AAMC President and CEO David J. Skorton, MD, joined leadership from the four Historically Black College and University medical schools in testifying at a May 12 Senate Health, Education, Labor and Pensions (HELP) Committee field roundtable titled, “How Can We Improve Health Workforce Diversity and Address Shortages? A Conversation With Historically Black College and University Leaders and Students.” The roundtable, held at Morehouse School of Medicine, largely focused on the need for diverse doctors, nurses, and other health professionals, and the lack of representation of Black health professionals.
“We know physician workforce diversity is in the best interest of the health of people everywhere,” Skorton stated in his testimony. He also cited a recent study by AAMC Workforce Studies Director Michael Dill and others, which found that Black people live longer in places with more Black doctors. Skorton urged support of the bipartisan Resident Physician Shortage Reduction Act of 2023 (S. 1302/H.R. 2389), investment in the Health Resources Services Administration’s Title VII and VIII workforce programs and the National Health Services Corps, expansion of medical schools at minority servings institutions, programs that reduce financial obstacles to medical education, and funding for programs authorized through the Lorna Breen Health Care Provider Protection Act (P.L. 117-105) to address learner and physician burnout.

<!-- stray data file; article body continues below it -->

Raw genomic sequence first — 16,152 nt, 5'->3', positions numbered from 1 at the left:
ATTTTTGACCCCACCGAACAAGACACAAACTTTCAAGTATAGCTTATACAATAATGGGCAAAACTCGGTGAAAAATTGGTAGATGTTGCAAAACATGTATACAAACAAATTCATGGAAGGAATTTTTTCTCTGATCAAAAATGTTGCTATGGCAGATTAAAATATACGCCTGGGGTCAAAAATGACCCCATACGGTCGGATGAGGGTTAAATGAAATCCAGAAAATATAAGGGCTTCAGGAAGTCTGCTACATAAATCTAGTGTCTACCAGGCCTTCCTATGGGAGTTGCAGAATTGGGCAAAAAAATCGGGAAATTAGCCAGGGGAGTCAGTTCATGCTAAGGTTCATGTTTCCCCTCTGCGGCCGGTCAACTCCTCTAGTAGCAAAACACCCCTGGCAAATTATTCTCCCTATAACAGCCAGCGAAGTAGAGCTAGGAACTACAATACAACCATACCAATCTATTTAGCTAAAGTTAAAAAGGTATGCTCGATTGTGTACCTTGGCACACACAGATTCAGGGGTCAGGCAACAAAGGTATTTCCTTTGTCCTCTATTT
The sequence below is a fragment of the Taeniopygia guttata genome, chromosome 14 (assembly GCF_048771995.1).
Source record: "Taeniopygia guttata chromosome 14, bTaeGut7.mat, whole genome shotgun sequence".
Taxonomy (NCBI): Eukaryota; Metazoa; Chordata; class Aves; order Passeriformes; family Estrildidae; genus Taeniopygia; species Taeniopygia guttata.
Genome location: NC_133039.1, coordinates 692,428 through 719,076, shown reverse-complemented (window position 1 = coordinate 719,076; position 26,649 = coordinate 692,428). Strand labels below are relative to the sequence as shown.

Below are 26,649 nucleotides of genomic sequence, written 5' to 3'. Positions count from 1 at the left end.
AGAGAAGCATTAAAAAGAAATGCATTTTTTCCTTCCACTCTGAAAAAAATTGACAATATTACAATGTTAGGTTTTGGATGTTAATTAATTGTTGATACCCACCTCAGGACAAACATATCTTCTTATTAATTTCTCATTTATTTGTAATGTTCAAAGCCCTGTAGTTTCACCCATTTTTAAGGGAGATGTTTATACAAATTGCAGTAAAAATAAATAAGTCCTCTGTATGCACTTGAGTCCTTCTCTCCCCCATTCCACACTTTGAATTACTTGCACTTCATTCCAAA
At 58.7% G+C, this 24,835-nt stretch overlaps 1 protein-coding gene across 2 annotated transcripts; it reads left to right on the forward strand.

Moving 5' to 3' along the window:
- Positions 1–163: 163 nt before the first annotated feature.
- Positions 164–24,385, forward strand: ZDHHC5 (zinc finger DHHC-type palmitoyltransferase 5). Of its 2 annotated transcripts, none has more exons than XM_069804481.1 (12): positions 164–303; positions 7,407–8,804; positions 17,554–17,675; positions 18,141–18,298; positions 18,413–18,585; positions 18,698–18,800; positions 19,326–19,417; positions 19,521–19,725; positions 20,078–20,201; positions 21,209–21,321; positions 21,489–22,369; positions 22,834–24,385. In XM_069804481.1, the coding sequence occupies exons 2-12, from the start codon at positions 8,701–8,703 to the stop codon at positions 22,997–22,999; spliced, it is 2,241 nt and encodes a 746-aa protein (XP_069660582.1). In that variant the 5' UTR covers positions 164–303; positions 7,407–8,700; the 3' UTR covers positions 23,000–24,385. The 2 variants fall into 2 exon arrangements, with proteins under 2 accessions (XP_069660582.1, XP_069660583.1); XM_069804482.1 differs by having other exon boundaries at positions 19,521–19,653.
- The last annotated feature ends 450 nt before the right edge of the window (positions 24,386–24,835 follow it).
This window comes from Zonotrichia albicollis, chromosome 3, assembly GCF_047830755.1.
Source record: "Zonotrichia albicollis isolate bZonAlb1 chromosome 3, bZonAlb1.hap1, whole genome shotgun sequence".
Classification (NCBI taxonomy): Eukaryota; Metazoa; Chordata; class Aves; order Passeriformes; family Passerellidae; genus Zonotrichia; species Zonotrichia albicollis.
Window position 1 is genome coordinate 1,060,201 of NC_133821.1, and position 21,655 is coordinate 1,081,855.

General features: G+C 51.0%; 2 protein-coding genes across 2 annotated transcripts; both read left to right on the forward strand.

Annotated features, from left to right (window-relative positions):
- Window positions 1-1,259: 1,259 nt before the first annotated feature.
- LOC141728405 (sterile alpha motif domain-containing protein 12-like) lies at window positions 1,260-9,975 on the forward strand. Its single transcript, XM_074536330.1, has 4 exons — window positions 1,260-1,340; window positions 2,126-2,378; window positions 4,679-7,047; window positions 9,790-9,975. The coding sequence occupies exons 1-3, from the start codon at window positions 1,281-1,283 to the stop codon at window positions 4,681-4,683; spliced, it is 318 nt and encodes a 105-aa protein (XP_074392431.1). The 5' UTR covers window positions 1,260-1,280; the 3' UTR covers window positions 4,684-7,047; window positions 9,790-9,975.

In a key exchange, Skorton was asked what medical educators are doing to reform curriculum and make physicians more culturally competent. He highlighted efforts the AAMC has undertaken including the association's Action Plan 4 to increase the number of diverse medical school applicants and matriculants and the AAMC’s diversity, equity, and inclusion competencies guide.